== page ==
Online Banking? To use or not to use, that is the question?
Tips and best practices for online banking
By Jackie Burner, Assistant Branch Manager, F&M Bank Bridgewater
Thirty eight years ago when I started in banking you didn’t hear about the internet or online banking.
According to Wikipedia, experiments with online banking started during the early 1980’s, but it wasn’t until October 6, 1995 that Presidential Savings Bank first offered customers with an online alternative to the traditional banking experience. It wasn’t long afterwards that Chase and other large banks jumped on board. Today, internet banking is the norm.
Maybe you are like me and early on decided that you would never use the internet and especially online banking. To have a personal computer in my home seemed outrageous, but as the years moved on, I knew that I was fighting a battle I couldn’t win. Computers and the internet were here to stay.
The very first computers took up an entire room. Where was I to put such a machine? I chuckle now as I look at my iPhone® which will do about anything I want it to, including my banking.
Now that we have a little history, I would like to discuss some questions customers usually have about online banking.
Is it safe?
One key to your safety when doing anything online, including your banking, is your personal login. Your bank has done its part to keep your accounts safe. Consider these tips to make sure you are doing your part.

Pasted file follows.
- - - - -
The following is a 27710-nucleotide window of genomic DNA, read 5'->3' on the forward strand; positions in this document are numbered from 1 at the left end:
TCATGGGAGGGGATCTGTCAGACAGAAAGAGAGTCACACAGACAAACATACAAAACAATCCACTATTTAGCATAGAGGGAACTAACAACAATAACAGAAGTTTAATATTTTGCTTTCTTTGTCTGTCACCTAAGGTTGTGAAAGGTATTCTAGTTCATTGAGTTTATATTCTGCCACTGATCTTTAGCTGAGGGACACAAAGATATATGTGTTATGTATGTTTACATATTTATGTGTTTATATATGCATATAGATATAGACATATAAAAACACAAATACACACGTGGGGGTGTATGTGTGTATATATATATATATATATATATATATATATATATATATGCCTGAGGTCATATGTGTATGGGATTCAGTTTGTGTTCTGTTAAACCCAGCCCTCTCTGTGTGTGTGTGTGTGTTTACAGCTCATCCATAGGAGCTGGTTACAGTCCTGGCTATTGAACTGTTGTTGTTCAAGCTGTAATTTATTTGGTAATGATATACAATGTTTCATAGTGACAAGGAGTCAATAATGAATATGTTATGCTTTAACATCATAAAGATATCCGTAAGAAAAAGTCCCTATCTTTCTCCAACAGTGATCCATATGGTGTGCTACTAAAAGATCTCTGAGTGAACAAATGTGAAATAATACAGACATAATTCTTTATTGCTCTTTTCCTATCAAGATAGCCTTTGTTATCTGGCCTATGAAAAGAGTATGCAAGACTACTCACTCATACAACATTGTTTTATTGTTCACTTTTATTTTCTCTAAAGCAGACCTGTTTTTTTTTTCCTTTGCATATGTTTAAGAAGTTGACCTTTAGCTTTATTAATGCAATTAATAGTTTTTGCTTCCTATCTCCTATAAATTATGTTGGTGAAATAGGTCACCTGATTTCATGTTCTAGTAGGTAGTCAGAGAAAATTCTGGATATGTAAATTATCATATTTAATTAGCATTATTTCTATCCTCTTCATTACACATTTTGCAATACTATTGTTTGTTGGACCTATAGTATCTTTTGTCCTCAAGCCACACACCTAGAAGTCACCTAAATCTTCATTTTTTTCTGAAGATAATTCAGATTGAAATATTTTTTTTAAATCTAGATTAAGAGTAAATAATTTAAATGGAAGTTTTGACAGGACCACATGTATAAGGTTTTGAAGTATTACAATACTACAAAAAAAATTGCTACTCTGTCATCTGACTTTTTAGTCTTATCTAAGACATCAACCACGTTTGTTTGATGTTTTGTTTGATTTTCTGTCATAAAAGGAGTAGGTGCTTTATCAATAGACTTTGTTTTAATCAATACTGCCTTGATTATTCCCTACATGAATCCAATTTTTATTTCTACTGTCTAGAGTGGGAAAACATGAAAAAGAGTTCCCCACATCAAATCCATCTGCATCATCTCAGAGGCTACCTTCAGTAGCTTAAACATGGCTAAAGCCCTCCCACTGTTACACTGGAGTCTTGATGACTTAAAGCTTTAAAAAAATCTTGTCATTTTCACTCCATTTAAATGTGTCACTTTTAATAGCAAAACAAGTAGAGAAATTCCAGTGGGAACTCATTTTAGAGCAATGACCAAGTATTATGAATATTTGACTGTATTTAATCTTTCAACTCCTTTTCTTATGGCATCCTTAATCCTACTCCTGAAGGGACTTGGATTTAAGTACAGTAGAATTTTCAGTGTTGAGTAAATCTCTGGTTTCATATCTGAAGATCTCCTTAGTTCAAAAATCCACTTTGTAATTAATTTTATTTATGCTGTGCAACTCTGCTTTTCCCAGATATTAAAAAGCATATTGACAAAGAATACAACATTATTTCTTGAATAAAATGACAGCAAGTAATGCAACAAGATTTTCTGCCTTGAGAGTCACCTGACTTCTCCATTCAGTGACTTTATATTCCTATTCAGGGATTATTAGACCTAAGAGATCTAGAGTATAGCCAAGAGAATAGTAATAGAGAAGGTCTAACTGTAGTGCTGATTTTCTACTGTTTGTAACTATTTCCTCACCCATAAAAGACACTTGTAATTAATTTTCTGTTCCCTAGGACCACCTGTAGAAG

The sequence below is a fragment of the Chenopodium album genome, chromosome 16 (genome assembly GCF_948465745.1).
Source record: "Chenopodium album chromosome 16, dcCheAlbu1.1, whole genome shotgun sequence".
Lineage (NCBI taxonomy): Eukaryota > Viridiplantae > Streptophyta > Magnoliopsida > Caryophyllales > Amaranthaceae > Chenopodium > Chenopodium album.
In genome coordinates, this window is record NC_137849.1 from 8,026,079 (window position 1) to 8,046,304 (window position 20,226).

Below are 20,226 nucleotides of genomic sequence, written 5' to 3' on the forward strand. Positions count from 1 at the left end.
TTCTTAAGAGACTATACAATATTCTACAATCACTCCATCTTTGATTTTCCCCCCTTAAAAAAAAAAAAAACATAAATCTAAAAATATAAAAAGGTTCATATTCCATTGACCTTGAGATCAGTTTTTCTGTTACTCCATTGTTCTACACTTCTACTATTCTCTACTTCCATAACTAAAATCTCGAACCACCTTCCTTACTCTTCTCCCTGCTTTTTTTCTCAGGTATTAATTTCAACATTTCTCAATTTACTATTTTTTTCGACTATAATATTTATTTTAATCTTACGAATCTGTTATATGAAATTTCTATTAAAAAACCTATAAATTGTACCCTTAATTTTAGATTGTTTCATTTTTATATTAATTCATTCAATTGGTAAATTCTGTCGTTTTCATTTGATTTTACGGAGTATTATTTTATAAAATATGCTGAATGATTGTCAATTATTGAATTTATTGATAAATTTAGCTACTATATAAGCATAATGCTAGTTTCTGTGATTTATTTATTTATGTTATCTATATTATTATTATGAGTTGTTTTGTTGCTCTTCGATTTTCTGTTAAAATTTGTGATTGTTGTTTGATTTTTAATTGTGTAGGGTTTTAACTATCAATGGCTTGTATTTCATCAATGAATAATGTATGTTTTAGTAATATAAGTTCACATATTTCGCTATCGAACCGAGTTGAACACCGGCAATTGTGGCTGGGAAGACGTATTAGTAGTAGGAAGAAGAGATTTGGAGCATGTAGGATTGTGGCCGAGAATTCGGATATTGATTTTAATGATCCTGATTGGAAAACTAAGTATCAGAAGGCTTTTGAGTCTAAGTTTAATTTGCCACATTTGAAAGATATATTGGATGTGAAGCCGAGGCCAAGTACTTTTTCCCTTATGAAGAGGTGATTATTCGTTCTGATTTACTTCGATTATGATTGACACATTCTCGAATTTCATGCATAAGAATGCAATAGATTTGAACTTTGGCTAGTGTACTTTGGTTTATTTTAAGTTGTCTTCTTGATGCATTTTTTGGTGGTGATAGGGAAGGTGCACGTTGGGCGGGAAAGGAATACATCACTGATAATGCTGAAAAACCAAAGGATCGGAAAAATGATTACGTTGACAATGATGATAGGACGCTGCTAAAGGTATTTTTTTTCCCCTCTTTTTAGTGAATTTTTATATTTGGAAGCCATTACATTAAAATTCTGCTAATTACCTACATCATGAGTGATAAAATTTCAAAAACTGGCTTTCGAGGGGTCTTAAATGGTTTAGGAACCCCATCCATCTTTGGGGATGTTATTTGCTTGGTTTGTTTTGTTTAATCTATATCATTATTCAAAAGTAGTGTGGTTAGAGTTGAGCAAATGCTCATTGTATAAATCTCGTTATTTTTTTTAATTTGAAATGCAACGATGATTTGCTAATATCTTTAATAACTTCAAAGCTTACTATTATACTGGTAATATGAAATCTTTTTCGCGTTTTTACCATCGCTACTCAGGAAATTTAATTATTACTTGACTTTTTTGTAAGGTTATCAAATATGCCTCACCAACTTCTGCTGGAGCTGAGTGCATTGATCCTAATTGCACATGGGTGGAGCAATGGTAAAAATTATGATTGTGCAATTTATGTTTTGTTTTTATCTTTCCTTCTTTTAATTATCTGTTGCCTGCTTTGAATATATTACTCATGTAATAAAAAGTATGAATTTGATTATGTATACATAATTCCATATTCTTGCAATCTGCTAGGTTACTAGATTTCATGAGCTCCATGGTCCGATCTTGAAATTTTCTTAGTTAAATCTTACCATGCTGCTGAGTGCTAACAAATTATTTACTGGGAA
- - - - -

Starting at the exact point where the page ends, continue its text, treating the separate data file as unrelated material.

-when choosing your user ID and password make sure that it’s difficult for others to guess. Don’t use your own name or nicknames that others may know. Make sure you use both upper and lower case letters, numerals and even punctuation marks if allowed by your financial institution’s software. Passwords should never be shared with others. I would recommend not using birthdates, phone numbers or street addresses. I know we love our children and grandchildren, but this is not a good place to use them. Another idea is acronyms for a sentence. For example, (I love my Farmers and Merchants bank family! becomes- IlmFaMbf!)
-Change your password occasionally. It doesn’t have to be weekly or monthly, but maybe every six months or a year
–Don’t use the same ID and password on all your secure sites. If someone would figure out your password for your grandchildren’s pictures, they would have the password to your online banking. Make your online banking login unique.
–Don’t share your information with anyone. This includes the person on the phone claiming to be your bank. No one from your bank will ever need to know your password.
–Shut it down. Always make sure that you sign off when you are finished with your online banking. Don’t just close your browser, but actually sign off or exit the program. The bank’s software will automatically log you out after a lull in activity, but leaving your ID logged in leaves a gap in your security.
I have found internet banking to be very simple and saves a lot of time. Use the necessary precautions and enjoy your journey.
Next time we will discuss some ways you can use your online banking to make your life easier.